This law addresses police tactics and equipment. It prohibits the use of neck restraints, no-knock search warrants, and the use of “military equipment” whether obtained from the military or not, limits the use of tear gas, and prohibits shooting at moving vehicles under most circumstances. It limits police vehicular pursuits to circumstances where there is probable cause (a high legal standard) to believe the person has committed a violent felony or sexual assault offense, or reasonable suspicion of driving while impaired (a lower standard).  Initial attempts to ban K-9 tracking of people were rescinded and replaced with a committee to study the issue. This law will go into effect July 25, 2021. 

 

E2SHB 1310 

This law addresses the use of physical force by law enforcement. The legislative intent is to reduce police interaction with people who have not committed a crime and police may now only use force when there is probable cause to make an arrest, effect the arrest, prevent escape, or protect against imminent bodily injury. The law further strongly encourages de-escalation tactics and unless there is a threat of imminent harm or a crime has been or is about to be committed, law enforcement is directed to leave the area. This measure will alter how we interact with those in a mental health crisis and juvenile runaways. Under current standards, law enforcement may detain someone if there is a reasonable suspicion that they have committed a crime. This temporary detention allows for the development of probable cause through witness interviews and identification of the suspect. If an arrest is not supported by the facts the individual is released. Under terms of this new legislation, when someone runs from law enforcement physical force may only be used if probable cause exists that a crime has been committed. This law will go into effect July 25, 2021. However, a model policy from the State Attorney General is not required to be published until next year.

 

Other laws that will go into effect next year will require that questioning of juveniles be audio and video recorded and that prior to questioning they must speak with an attorney. Adult suspects must be at least audio recorded and in the case of felony crimes and questioning within a police station, jail, or police car the interview must be video recorded as well. The Governor’s Office will establish an Independent Investigation Team that will selectively take over local law enforcement investigations of use of force incidents. The State Criminal Justice Training Commission will have an expanded role in commencing investigations and pursuing decertification of Officers accused of wrongdoing prior to any local decision to terminate employment.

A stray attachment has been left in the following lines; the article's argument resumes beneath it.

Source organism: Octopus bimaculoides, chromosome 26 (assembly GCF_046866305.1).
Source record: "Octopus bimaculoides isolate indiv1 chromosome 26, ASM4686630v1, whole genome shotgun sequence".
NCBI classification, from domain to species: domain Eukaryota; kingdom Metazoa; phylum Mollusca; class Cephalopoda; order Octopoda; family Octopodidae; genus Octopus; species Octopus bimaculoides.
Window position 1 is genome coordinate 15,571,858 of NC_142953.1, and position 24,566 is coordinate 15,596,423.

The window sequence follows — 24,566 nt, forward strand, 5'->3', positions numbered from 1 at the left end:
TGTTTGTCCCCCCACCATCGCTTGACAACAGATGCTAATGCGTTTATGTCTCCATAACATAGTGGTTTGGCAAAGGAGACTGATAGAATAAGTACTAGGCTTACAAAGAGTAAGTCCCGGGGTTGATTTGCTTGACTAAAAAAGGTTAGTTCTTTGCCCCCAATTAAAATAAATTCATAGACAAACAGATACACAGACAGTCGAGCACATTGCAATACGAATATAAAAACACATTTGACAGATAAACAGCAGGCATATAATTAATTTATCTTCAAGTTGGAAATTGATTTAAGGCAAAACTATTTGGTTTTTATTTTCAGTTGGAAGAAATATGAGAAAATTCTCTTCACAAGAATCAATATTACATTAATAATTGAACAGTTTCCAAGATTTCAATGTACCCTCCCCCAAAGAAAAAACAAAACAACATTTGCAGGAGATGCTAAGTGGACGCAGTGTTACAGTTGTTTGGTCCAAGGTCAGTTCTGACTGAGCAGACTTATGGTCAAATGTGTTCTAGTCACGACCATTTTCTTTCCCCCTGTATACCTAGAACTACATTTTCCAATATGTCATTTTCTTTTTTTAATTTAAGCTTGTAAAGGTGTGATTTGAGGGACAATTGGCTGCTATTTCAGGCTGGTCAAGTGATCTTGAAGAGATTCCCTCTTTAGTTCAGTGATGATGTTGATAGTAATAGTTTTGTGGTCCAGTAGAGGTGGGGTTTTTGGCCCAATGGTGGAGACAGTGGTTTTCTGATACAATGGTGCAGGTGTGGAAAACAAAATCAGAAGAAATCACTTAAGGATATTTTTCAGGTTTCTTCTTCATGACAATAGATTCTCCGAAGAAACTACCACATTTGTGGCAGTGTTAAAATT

The members of CASPC have been implementing training as well as policy changes to reflect these new realities of policing in our state. We remain committed to providing the highest level of service possible to ensure public safety and partnering with local citizens towards that end. We have enjoyed great support from our communities in the past, particularly this past year, and have avoided much of the unrest that our nearby metropolitan neighbors have experienced. Working together we can and will continue to enjoy the high quality of life that Cowlitz County is known for. If you have any questions or comments about law enforcement and our service to you please contact us.

Respectfully, 

Sheriff Brad Thurman – Cowlitz County Sheriff (360) 577-3092

Chief Robert Huhta – Longview Chief of Police (360) 442-5800

Chief Darr Kirk – Kelso Chief of Police (360) 423-1270

Chief James Kelly – Woodland Chief of Police (360) 225-6965

Chief Ralph Herrera – Kalama Chief of Police (360) 673-2165

Interim Chief Charlie Worley – Castle Rock Interim Chief of Police (360) 274-4711

 

 

Attached Media Files: CASPC Press Release